Harriet's wild hair symbolizes the wildness of her character and her association with nature.
Motif: Music and Dance
Throughout the play characters sing and dance. These actions are part of the elaborate societal rituals that determine taste and class. Music can also illuminate characters' true feelings, as is the case when Busy gently mocks Harriet by singing the song that expresses her interest in Dorimant.
The mirror that Fopling wishes to see in Dorimant's apartment is a symbol of his own vanity and self-interest.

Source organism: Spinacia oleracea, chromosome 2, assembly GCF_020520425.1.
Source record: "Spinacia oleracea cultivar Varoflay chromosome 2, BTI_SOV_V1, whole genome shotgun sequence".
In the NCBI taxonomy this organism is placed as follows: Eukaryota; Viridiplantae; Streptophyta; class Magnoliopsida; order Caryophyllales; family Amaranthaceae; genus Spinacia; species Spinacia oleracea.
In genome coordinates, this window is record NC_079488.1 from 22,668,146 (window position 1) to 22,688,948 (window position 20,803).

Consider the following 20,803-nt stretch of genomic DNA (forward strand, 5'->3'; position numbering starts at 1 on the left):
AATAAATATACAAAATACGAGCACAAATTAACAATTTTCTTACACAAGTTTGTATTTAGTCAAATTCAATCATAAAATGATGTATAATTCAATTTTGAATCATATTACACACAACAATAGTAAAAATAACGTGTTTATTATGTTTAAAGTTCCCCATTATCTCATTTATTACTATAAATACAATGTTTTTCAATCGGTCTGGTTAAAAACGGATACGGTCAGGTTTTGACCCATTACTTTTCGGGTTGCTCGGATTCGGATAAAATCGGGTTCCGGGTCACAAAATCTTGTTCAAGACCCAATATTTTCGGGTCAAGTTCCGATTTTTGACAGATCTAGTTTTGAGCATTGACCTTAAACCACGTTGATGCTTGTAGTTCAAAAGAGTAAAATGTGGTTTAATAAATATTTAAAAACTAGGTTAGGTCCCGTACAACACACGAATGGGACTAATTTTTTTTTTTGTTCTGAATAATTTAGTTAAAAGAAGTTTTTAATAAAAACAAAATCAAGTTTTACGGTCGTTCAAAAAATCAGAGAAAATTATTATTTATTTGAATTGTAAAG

Masks are frequently employed in the text: Belinda is first courted while wearing one; Fopling wears one; and Mrs. Loveit speaks of "unmasking" Harriet. Masks cover up one's features, as well as one's true feelings and motivations.
Symbol: The Orange-Woman
The orange-woman symbolizes nature, and by introducing Harriet into the play, she reinforces the fact that Harriet too is a symbol of nature (i.e., purity, authenticity, wildness, vivacity, lack of artifice).
The Man of Mode Questions and Answers
The Question and Answer section for The Man of Mode is a great
resource to ask questions, find answers, and discuss the novel.